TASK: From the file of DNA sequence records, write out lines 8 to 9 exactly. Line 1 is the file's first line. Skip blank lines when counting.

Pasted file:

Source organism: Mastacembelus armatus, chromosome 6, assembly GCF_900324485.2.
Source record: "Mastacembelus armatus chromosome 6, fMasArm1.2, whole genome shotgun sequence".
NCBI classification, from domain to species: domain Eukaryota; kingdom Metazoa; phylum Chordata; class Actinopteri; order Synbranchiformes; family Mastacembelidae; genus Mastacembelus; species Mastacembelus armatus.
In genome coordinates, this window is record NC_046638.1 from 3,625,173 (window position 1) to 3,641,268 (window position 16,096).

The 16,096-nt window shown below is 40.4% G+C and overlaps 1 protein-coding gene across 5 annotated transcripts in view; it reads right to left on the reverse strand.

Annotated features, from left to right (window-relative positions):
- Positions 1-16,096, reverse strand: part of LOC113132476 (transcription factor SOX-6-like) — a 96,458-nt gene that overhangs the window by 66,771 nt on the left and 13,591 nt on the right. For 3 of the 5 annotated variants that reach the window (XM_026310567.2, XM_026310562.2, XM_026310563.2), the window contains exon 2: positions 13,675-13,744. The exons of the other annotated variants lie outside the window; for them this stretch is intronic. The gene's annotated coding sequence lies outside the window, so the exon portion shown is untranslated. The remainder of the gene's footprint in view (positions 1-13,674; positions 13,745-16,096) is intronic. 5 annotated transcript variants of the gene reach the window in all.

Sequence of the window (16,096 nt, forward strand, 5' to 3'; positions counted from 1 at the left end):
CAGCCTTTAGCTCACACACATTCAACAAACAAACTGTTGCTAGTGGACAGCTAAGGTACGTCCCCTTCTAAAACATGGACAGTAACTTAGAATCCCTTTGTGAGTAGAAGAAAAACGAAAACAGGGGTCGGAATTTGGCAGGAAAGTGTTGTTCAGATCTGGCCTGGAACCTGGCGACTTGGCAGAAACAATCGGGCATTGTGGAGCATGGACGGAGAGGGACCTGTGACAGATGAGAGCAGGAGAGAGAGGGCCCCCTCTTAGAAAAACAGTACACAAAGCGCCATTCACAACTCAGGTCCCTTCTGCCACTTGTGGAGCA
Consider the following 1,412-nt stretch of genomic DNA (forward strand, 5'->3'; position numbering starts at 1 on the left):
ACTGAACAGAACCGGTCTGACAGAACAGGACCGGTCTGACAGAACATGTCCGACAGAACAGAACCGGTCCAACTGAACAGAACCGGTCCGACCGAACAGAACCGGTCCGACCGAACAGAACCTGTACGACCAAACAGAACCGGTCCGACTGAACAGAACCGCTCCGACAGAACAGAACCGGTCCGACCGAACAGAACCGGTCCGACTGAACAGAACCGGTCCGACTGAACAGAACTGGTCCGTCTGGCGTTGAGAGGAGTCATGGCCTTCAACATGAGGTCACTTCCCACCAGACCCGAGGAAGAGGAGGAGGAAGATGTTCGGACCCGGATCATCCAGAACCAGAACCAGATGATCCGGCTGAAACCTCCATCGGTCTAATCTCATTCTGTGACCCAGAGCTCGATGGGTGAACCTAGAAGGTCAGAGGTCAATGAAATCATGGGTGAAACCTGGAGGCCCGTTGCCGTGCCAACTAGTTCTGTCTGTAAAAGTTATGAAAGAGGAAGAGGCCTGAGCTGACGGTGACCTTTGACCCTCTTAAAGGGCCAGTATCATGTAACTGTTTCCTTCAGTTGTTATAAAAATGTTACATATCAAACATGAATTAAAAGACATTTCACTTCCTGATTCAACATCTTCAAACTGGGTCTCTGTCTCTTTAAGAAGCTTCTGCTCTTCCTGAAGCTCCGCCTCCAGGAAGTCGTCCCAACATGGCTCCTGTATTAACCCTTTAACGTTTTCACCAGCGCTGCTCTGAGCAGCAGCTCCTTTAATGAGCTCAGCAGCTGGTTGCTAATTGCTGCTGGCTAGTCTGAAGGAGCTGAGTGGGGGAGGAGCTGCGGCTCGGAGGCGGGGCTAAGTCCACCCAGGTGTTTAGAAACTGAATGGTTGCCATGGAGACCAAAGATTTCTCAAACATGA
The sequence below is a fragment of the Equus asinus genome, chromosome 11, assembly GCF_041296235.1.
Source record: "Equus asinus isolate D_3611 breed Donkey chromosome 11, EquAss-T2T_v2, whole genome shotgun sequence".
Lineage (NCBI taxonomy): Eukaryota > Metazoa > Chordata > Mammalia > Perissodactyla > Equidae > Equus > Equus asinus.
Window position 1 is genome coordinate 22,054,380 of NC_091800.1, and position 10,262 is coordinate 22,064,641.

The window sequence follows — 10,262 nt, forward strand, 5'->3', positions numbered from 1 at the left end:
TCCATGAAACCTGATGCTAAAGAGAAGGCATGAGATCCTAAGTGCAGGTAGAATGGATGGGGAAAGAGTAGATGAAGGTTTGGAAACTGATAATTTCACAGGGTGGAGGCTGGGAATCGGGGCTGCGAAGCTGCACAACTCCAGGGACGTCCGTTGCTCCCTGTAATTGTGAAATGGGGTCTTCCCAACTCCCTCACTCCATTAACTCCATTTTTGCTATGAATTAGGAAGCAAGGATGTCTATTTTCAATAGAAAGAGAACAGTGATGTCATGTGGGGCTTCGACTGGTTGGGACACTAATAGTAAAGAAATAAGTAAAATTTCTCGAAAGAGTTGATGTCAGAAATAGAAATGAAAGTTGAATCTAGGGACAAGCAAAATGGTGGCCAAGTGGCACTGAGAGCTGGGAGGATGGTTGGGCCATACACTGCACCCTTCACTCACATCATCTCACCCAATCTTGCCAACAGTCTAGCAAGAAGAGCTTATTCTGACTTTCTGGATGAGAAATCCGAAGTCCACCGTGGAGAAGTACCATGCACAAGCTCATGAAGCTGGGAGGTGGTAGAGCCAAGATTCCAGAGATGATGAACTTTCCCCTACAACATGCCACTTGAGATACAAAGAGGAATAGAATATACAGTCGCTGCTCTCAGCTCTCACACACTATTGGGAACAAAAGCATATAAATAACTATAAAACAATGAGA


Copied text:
Sequence of the window (16,096 nt, forward strand, 5' to 3'; positions counted from 1 at the left end):
CAGCCTTTAGCTCACACACATTCAACAAACAAACTGTTGCTAGTGGACAGCTAAGGTACGTCCCCTTCTAAAACATGGACAGTAACTTAGAATCCCTTTGTGAGTAGAAGAAAAACGAAAACAGGGGTCGGAATTTGGCAGGAAAGTGTTGTTCAGATCTGGCCTGGAACCTGGCGACTTGGCAGAAACAATCGGGCATTGTGGAGCATGGACGGAGAGGGACCTGTGACAGATGAGAGCAGGAGAGAGAGGGCCCCCTCTTAGAAAAACAGTACACAAAGCGCCATTCACAACTCAGGTCCCTTCTGCCACTTGTGGAGCA